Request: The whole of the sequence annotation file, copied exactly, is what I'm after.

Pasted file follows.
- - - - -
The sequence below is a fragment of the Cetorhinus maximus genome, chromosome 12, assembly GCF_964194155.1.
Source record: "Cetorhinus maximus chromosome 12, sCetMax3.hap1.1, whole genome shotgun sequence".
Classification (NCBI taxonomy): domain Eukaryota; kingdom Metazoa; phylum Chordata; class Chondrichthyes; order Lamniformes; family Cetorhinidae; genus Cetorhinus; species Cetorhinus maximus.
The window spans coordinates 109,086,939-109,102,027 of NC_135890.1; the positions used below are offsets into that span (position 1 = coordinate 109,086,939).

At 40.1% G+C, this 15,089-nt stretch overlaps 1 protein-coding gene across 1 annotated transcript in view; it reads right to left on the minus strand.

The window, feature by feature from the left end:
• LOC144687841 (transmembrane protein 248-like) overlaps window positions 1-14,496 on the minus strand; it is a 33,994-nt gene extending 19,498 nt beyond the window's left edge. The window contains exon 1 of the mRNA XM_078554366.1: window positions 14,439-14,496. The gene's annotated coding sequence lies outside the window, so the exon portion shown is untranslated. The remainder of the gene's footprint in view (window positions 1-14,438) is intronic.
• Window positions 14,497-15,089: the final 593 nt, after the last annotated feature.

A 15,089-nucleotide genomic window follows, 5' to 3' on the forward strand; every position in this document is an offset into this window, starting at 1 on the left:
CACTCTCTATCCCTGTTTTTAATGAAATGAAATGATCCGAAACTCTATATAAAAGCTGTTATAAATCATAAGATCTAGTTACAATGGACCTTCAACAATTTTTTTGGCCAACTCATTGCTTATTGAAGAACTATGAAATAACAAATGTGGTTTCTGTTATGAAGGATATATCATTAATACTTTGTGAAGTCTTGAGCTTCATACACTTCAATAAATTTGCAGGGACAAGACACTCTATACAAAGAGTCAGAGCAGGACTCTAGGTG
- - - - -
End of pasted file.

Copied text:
The sequence below is a fragment of the Cetorhinus maximus genome, chromosome 12, assembly GCF_964194155.1.
Source record: "Cetorhinus maximus chromosome 12, sCetMax3.hap1.1, whole genome shotgun sequence".
Classification (NCBI taxonomy): domain Eukaryota; kingdom Metazoa; phylum Chordata; class Chondrichthyes; order Lamniformes; family Cetorhinidae; genus Cetorhinus; species Cetorhinus maximus.
The window spans coordinates 109,086,939-109,102,027 of NC_135890.1; the positions used below are offsets into that span (position 1 = coordinate 109,086,939).

At 40.1% G+C, this 15,089-nt stretch overlaps 1 protein-coding gene across 1 annotated transcript in view; it reads right to left on the minus strand.

The window, feature by feature from the left end:
• LOC144687841 (transmembrane protein 248-like) overlaps window positions 1-14,496 on the minus strand; it is a 33,994-nt gene extending 19,498 nt beyond the window's left edge. The window contains exon 1 of the mRNA XM_078554366.1: window positions 14,439-14,496. The gene's annotated coding sequence lies outside the window, so the exon portion shown is untranslated. The remainder of the gene's footprint in view (window positions 1-14,438) is intronic.
• Window positions 14,497-15,089: the final 593 nt, after the last annotated feature.

A 15,089-nucleotide genomic window follows, 5' to 3' on the forward strand; every position in this document is an offset into this window, starting at 1 on the left:
CACTCTCTATCCCTGTTTTTAATGAAATGAAATGATCCGAAACTCTATATAAAAGCTGTTATAAATCATAAGATCTAGTTACAATGGACCTTCAACAATTTTTTTGGCCAACTCATTGCTTATTGAAGAACTATGAAATAACAAATGTGGTTTCTGTTATGAAGGATATATCATTAATACTTTGTGAAGTCTTGAGCTTCATACACTTCAATAAATTTGCAGGGACAAGACACTCTATACAAAGAGTCAGAGCAGGACTCTAGGTG